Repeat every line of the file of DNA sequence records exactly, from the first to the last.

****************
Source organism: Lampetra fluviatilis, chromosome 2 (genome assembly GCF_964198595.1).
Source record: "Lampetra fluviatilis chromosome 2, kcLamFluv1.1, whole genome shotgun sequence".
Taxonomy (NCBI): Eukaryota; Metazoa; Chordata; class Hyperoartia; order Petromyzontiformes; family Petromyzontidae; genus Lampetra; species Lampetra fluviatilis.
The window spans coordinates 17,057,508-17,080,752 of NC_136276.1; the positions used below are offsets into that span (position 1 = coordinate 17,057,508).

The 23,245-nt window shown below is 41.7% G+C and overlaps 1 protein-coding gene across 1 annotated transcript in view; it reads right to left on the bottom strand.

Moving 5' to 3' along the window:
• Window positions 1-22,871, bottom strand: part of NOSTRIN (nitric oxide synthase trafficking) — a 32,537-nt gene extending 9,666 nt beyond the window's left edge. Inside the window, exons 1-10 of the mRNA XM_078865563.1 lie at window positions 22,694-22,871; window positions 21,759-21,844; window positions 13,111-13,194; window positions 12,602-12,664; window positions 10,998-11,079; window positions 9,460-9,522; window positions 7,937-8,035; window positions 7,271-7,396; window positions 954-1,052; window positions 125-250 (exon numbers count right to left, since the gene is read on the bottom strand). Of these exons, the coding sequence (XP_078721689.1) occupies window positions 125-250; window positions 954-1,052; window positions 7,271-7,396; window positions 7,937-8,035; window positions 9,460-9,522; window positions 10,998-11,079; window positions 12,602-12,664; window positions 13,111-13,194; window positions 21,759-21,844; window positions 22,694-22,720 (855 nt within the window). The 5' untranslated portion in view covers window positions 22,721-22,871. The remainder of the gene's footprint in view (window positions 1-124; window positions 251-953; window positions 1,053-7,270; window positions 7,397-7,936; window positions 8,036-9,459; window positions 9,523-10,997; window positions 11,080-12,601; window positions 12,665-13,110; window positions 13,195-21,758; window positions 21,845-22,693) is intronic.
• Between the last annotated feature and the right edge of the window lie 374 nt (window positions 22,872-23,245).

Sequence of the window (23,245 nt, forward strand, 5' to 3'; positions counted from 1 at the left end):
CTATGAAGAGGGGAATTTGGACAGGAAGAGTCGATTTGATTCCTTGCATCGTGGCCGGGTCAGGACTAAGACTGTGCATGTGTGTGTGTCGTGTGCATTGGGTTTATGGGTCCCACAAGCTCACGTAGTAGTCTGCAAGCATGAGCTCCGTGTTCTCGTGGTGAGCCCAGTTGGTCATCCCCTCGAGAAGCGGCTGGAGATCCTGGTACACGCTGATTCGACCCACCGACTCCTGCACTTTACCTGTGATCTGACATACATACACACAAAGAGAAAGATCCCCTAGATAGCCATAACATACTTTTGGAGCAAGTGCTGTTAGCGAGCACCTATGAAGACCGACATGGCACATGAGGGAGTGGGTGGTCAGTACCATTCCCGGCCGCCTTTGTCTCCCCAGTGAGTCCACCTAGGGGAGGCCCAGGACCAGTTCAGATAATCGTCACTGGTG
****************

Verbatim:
Source organism: Lampetra fluviatilis, chromosome 2 (genome assembly GCF_964198595.1).
Source record: "Lampetra fluviatilis chromosome 2, kcLamFluv1.1, whole genome shotgun sequence".
Taxonomy (NCBI): Eukaryota; Metazoa; Chordata; class Hyperoartia; order Petromyzontiformes; family Petromyzontidae; genus Lampetra; species Lampetra fluviatilis.
The window spans coordinates 17,057,508-17,080,752 of NC_136276.1; the positions used below are offsets into that span (position 1 = coordinate 17,057,508).

The 23,245-nt window shown below is 41.7% G+C and overlaps 1 protein-coding gene across 1 annotated transcript in view; it reads right to left on the bottom strand.

Moving 5' to 3' along the window:
• Window positions 1-22,871, bottom strand: part of NOSTRIN (nitric oxide synthase trafficking) — a 32,537-nt gene extending 9,666 nt beyond the window's left edge. Inside the window, exons 1-10 of the mRNA XM_078865563.1 lie at window positions 22,694-22,871; window positions 21,759-21,844; window positions 13,111-13,194; window positions 12,602-12,664; window positions 10,998-11,079; window positions 9,460-9,522; window positions 7,937-8,035; window positions 7,271-7,396; window positions 954-1,052; window positions 125-250 (exon numbers count right to left, since the gene is read on the bottom strand). Of these exons, the coding sequence (XP_078721689.1) occupies window positions 125-250; window positions 954-1,052; window positions 7,271-7,396; window positions 7,937-8,035; window positions 9,460-9,522; window positions 10,998-11,079; window positions 12,602-12,664; window positions 13,111-13,194; window positions 21,759-21,844; window positions 22,694-22,720 (855 nt within the window). The 5' untranslated portion in view covers window positions 22,721-22,871. The remainder of the gene's footprint in view (window positions 1-124; window positions 251-953; window positions 1,053-7,270; window positions 7,397-7,936; window positions 8,036-9,459; window positions 9,523-10,997; window positions 11,080-12,601; window positions 12,665-13,110; window positions 13,195-21,758; window positions 21,845-22,693) is intronic.
• Between the last annotated feature and the right edge of the window lie 374 nt (window positions 22,872-23,245).

Sequence of the window (23,245 nt, forward strand, 5' to 3'; positions counted from 1 at the left end):
CTATGAAGAGGGGAATTTGGACAGGAAGAGTCGATTTGATTCCTTGCATCGTGGCCGGGTCAGGACTAAGACTGTGCATGTGTGTGTGTCGTGTGCATTGGGTTTATGGGTCCCACAAGCTCACGTAGTAGTCTGCAAGCATGAGCTCCGTGTTCTCGTGGTGAGCCCAGTTGGTCATCCCCTCGAGAAGCGGCTGGAGATCCTGGTACACGCTGATTCGACCCACCGACTCCTGCACTTTACCTGTGATCTGACATACATACACACAAAGAGAAAGATCCCCTAGATAGCCATAACATACTTTTGGAGCAAGTGCTGTTAGCGAGCACCTATGAAGACCGACATGGCACATGAGGGAGTGGGTGGTCAGTACCATTCCCGGCCGCCTTTGTCTCCCCAGTGAGTCCACCTAGGGGAGGCCCAGGACCAGTTCAGATAATCGTCACTGGTG